Techniques known as Sanger sequencing and whole exome sequencing are great tools for identifying defective genes that are present in all of an individual’s cells. But they aren’t as reliable when mutations occur in just a few cells. Although not as common, these “mosaic” mutations are increasingly recognized as a cause of disease, especially in the brain. “If a mutation is in only 5 or 10 percent of the cells, then that’s going to be in a very small fraction of the data, which will be hard to separate from the noise,” explains HHMI Investigator Christopher Walsh of Boston Children’s Hospital.
To overcome that challenge, Walsh and his colleagues developed a new strategy that flushes out these hard-to-find mutations. The team focused on a set of genes associated with brain malformations. They isolated DNA from patients with unexplained brain malformations and then sequenced each of these genes hundreds to thousands of times.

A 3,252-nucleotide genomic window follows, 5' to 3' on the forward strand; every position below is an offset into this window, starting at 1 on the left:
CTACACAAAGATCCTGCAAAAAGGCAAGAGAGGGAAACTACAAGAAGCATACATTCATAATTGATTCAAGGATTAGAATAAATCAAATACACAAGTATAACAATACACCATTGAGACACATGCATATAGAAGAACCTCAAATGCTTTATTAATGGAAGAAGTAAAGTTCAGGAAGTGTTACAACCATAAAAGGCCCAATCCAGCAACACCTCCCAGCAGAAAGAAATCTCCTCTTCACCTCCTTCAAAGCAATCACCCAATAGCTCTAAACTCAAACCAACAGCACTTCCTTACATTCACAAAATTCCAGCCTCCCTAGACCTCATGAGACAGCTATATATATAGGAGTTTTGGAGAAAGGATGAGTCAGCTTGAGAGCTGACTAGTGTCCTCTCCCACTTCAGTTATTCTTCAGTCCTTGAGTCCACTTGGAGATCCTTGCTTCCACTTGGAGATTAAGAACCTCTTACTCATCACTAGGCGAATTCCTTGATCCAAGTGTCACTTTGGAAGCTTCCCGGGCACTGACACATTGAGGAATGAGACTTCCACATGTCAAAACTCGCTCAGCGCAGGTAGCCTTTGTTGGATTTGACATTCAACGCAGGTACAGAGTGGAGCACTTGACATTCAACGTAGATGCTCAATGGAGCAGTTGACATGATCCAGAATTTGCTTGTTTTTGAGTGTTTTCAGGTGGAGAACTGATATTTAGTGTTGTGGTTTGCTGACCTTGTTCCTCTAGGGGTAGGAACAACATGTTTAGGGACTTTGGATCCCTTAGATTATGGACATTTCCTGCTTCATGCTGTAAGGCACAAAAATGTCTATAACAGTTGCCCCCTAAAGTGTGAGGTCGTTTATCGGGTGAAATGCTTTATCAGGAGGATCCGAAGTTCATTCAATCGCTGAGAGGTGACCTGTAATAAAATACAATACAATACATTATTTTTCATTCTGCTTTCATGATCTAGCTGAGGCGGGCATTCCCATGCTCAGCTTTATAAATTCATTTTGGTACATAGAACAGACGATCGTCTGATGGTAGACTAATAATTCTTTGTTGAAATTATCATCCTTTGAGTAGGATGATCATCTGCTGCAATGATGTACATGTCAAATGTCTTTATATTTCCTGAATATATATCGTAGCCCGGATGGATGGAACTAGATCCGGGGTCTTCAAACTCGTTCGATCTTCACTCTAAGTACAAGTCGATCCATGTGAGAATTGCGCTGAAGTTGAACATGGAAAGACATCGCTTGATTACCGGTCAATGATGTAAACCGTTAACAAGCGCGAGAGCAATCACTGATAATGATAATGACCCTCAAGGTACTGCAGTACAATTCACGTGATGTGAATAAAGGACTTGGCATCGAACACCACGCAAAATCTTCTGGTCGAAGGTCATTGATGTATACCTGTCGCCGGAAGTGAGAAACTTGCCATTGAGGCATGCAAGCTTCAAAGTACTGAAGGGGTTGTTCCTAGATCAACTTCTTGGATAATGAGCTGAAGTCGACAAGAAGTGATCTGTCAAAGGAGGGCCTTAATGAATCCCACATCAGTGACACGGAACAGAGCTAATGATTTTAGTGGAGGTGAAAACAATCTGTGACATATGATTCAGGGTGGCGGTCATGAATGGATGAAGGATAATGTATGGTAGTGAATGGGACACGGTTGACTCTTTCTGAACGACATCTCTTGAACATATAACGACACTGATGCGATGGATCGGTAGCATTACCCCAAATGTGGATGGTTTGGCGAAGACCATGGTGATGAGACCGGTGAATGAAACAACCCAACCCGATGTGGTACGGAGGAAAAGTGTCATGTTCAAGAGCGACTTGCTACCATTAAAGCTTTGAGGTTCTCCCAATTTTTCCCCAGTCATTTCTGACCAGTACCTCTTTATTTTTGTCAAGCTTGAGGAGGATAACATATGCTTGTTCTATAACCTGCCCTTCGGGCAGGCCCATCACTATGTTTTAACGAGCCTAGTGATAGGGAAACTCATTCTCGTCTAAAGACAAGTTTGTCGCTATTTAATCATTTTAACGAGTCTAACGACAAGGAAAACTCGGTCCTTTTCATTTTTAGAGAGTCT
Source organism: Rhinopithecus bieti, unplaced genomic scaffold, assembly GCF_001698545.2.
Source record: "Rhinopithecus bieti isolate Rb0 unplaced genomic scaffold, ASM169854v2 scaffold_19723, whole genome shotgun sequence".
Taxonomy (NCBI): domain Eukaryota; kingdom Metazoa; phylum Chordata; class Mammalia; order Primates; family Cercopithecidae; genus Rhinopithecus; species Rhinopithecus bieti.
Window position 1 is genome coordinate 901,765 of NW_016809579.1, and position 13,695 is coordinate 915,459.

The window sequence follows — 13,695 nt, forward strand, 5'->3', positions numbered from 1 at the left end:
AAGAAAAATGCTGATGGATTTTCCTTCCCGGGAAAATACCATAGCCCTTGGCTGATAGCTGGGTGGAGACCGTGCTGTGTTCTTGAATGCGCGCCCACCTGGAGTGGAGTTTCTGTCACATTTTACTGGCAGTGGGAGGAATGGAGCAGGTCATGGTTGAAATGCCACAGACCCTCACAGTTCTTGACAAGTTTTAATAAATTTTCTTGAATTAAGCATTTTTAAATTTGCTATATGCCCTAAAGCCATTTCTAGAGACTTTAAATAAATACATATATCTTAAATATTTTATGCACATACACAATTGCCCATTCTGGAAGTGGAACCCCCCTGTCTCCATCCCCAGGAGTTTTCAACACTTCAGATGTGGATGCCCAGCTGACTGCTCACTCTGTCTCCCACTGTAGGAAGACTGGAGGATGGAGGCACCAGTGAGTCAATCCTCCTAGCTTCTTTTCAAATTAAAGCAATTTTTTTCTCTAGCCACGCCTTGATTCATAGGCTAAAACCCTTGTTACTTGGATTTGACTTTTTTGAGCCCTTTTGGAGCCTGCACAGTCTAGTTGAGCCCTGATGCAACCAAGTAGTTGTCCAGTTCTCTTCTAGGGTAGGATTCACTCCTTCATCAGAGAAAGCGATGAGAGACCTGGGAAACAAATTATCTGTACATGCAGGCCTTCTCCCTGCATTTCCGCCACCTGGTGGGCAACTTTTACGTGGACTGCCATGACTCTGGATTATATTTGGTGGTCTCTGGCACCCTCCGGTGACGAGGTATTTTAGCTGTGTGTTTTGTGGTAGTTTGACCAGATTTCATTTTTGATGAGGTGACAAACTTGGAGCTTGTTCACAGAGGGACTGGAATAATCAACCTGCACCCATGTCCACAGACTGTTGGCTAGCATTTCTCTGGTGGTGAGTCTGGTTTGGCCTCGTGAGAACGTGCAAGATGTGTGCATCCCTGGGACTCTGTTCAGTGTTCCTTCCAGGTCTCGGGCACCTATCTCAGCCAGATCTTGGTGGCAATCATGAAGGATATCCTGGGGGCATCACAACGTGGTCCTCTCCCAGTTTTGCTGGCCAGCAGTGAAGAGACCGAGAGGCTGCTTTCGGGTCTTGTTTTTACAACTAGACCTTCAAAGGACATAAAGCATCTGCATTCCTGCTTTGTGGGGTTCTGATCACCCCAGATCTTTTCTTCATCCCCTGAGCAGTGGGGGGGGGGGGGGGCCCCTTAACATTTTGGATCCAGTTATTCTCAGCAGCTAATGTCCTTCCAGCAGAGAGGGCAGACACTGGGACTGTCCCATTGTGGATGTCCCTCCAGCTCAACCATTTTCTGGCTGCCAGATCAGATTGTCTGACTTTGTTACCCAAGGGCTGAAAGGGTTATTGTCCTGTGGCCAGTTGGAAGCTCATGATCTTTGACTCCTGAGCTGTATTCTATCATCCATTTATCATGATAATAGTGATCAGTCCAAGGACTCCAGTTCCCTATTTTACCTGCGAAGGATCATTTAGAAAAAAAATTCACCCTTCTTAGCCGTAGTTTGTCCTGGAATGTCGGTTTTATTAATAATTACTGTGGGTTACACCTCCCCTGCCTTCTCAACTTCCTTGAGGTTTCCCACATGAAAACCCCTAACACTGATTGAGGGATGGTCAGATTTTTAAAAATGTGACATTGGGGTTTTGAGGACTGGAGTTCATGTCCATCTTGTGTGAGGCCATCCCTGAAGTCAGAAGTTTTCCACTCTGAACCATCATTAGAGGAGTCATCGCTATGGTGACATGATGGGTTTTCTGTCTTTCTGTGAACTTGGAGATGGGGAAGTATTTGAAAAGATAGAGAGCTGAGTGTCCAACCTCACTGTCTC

“We said we’d shoot to sequence them a thousand times over,” Walsh says, “thinking that if a mutation is only present in 5 percent of the cells, it will be obvious that it’s a mutation, because we’ll see that mutation 50 times.” The team reported August 21, 2014, in the New England Journal of Medicine that they had found disease-causing mutations in more than a quarter of the patients in their study, demonstrating the effectiveness of their method and further supporting the idea that mosaic mutations are an important cause of diseases that affect just a part of the body.